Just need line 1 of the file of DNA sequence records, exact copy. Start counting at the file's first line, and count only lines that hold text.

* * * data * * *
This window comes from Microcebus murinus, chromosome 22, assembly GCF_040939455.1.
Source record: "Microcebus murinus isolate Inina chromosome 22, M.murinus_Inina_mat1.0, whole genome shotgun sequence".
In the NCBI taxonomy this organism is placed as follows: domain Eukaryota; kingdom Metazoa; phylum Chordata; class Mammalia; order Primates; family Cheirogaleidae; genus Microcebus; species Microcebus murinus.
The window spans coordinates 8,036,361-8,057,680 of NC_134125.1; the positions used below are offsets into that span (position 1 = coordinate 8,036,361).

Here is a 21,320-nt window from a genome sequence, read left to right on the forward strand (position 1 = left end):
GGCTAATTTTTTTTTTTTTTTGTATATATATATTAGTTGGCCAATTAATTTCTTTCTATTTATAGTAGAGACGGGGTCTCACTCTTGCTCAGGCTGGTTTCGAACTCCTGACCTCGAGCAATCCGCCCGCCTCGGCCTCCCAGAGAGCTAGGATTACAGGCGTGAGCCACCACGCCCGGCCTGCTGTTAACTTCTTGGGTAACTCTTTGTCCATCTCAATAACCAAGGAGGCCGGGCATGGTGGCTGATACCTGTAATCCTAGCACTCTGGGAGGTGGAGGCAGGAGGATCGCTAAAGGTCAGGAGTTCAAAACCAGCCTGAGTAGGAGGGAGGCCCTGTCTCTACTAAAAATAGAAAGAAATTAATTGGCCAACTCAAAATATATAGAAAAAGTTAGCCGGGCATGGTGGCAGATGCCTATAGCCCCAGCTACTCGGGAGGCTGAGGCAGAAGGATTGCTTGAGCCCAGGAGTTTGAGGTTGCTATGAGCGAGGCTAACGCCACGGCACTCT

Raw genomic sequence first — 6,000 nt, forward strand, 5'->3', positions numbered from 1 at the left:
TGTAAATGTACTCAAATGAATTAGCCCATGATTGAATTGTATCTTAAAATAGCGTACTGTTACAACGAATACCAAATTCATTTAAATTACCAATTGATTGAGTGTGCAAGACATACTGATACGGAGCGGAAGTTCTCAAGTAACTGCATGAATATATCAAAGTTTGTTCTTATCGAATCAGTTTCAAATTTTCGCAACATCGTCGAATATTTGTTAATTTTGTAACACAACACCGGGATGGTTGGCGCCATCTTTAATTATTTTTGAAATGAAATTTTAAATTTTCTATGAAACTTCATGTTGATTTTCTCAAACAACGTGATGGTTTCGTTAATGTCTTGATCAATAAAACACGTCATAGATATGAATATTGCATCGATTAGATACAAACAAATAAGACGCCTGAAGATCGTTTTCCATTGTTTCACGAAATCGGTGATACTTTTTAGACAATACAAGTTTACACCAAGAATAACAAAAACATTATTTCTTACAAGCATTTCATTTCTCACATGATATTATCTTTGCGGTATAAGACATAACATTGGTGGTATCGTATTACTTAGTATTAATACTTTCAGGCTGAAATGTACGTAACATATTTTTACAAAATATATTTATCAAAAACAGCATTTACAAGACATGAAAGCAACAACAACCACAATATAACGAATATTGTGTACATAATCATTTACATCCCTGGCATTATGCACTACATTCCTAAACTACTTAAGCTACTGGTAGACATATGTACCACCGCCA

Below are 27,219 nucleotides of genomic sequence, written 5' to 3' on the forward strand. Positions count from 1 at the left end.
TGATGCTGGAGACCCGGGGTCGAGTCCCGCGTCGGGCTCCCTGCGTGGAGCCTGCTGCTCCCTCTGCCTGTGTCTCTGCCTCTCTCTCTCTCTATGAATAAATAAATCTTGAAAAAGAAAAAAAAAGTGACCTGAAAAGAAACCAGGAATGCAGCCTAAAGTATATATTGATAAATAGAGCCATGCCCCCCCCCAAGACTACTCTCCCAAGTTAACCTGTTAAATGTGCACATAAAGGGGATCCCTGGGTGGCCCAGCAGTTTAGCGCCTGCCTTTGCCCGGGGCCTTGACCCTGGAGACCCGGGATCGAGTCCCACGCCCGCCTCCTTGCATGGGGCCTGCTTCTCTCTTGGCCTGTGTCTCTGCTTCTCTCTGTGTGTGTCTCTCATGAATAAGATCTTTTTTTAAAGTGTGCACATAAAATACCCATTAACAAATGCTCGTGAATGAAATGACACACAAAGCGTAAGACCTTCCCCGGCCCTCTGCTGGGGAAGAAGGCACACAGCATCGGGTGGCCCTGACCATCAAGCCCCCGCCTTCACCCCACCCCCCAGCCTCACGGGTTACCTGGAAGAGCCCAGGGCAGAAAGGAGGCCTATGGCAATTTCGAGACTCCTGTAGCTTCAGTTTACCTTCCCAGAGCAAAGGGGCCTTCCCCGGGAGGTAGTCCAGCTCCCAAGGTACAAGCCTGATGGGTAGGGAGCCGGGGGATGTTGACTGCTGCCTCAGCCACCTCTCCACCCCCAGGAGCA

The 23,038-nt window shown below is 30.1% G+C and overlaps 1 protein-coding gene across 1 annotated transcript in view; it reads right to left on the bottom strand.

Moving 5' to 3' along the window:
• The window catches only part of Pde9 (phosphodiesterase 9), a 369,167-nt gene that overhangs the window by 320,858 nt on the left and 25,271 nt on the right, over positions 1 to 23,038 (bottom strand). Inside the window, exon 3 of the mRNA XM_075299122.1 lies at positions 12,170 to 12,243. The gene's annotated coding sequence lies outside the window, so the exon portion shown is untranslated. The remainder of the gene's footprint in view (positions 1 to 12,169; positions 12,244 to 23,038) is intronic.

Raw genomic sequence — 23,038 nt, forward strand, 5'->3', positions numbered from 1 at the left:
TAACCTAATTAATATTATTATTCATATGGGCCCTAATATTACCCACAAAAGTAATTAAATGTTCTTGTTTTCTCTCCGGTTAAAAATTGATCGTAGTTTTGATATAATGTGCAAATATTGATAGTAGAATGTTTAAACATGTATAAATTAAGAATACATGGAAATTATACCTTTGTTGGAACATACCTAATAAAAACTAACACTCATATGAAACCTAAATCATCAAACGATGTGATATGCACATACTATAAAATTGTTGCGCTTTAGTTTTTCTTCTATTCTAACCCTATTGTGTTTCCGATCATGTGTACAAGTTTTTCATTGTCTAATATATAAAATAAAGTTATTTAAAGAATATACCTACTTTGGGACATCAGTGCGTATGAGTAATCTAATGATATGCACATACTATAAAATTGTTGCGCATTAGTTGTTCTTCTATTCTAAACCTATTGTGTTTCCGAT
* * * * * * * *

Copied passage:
This window comes from Microcebus murinus, chromosome 22, assembly GCF_040939455.1.